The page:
With the America’s Cup bid package, Daly was almost alone in raising questions on whether the deal was as good for the city as it was for Ellison – or even close to being as good. The more Daly raised questions, the greater became the public awareness that questions needed to be asked. He might not be the lone demonstrator facing down tanks in Tiananmen Square, but Daly certainly put himself squarely in front of a steamroller that was moving fast. The outcome was a change in the city’s proposal that caused Ellison to flirt with abandoning San Francisco and to try to find another, more willing, suitor. In the end, Ellison accepted the altered terms but with Daly headed out the door, negotiated further unspecified refinements with City Hall that have yet to be disclosed.
Talking a Blue Streak
Daly’s record and his political values are overshadowed by the public perception that he is a boor whose behavior falls far short of the etiquette expected at a Pacific Heights tea party. Manners matter but for Chris Daly not so much.
Even in leaving office, Daly’s public explosion at the Board meeting that determined the selection of the interim mayor again gave ammunition to those who wanted to see Daly as uncivil so that they could dismiss his political values and agenda. In the process, it also obscured the degree to which Newsom’s own departure, as well as the corps of acolytes around him, would alter an atmosphere poisoned by invective and insult coming from the mayor and his staff.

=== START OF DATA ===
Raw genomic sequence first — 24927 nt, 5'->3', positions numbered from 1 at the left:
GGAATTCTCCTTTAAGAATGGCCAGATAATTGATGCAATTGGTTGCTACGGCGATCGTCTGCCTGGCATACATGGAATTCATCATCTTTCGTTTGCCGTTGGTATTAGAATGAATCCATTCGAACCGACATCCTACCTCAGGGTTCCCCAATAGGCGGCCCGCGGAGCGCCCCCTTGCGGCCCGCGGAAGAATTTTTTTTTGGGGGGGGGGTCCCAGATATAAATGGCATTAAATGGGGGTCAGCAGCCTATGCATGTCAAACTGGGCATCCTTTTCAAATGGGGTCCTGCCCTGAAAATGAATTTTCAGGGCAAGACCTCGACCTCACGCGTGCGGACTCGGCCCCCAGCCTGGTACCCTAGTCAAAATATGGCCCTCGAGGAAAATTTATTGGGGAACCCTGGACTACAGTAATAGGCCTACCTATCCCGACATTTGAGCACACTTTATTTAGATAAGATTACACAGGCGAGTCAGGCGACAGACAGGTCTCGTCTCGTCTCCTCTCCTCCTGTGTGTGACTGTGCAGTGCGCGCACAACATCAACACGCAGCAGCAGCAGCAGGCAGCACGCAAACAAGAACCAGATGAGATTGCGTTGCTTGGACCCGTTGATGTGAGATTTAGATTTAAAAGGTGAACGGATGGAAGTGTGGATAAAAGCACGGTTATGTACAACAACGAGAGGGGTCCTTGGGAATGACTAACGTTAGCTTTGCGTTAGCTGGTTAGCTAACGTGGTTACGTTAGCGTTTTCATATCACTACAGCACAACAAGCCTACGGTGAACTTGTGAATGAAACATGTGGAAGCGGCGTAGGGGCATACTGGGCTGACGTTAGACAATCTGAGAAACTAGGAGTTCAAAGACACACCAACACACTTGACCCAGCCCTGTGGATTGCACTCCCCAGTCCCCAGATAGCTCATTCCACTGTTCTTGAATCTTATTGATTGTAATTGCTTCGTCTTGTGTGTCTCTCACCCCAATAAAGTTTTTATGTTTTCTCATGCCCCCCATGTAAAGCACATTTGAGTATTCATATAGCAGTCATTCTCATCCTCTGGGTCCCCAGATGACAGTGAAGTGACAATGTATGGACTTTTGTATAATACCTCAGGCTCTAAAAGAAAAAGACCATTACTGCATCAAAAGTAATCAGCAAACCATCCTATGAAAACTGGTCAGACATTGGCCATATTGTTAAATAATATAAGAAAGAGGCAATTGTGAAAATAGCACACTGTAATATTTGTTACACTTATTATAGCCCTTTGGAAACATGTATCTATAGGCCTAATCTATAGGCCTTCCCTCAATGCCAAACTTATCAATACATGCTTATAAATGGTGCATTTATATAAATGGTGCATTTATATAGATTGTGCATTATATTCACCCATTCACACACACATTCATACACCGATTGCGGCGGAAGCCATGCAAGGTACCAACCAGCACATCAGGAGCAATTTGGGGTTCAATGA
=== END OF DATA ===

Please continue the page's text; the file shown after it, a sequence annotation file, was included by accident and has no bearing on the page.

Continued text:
The future, particularly the near-term future of this year’s election for a full four-year mayor, concerns Daly.
Sitting in a lounge area in his bar, he leans forward, his body an exclamation mark on the points he makes in the interview. This is a quieter area, past the room with the long bar and the tables along the opposite wall, past the walk-in cloak room that houses pinball and arcade machines. The bar has not yet opened, but it is clear that Daly is down with the details, cajoling more beer deliveries as his customer base outgrows that of the prior owner, taking a press call or two about plumbers’ union official Larry Mazzola’s call for a boycott of a San Francisco business because Daly owns it.